Another household name in even less time is Purple Bricks, a company who’s entire brand has been built on the ethos of slagging off the very industry its owners learnt their trade in. But, like the dinosaurs, if you don’t evolve you die. Before Facebook was MySpace, remember them ? Purple Bricks share price has tanked in recent days as shareholders reel from the collapse of emoov which had only earlier in the year incorporated Sarah Beeneys ‘Tepilo’.
With both shareholders and customers alike losing millions of pounds, and Purple Bricks policy of taking upfront fees leaving unsold vendors more than a little disgruntled and being constantly hauled up in front of the Advertising Standards Authority for its misleading if catchy adverts, PBs share price now languishes in the 130p’s from a high of 445.
It’s worldwide expansion has hit more than a few snags with the business model being unworkable in Australia and the US, both of where now benefit from the no sale – no fee model, unlike the UK where believers in the ‘commissary’ message only realise what real misery is when they’re £1000 out of pocket.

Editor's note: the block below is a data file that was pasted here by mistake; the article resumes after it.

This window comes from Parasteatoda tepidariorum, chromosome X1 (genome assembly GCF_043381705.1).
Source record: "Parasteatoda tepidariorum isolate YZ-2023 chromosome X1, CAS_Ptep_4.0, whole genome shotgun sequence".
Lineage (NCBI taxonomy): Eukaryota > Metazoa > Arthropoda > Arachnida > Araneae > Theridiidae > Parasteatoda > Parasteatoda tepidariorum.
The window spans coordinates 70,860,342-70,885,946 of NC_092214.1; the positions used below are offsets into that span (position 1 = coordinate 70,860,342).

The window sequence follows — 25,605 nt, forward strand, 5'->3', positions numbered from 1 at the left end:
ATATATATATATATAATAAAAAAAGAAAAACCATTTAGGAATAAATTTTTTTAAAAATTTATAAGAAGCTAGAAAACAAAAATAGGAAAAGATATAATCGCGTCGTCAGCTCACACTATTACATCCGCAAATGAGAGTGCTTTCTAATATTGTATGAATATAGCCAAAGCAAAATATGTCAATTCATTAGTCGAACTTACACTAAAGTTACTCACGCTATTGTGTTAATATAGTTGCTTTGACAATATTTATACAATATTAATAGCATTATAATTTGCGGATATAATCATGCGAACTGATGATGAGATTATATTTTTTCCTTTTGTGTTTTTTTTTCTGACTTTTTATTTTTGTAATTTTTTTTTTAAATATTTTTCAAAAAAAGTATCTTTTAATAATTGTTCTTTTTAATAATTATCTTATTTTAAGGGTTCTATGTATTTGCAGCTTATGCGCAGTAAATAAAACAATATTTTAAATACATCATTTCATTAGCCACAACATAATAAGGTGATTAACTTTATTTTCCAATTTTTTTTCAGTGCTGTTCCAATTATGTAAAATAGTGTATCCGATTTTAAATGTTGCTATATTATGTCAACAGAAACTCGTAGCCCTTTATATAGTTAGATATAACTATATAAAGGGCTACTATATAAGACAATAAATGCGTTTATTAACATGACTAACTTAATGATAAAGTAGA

That disparity in its worldwide operation brings to question whether PB now believes its own message and how long it can continue with the shareholders seemingly unrelenting support but with the loss of both US and UK CEO’s since the new year it’s unlikely decisions will be being made any time soon.
Even PB have jumped on to the latest innovation to herald even forth-to-come changes to how we buy and sell property with the advent of the ‘Modern Auction’. Using the Ebay model and the migration from the High Street to the world wide web, modern – or conditional – auction offers buyer with mortgages the chances to get in on the cash buyers act, and sellers to avoid the costs that are attached to the auction room.
Leader in the field is Iamsold.com, based in the north of England who, just a decade ago started out with a first year turnover of 100k. Last year it was over twenty million.
What’s over the hill ? Those of us that still cherish the service in the high street model.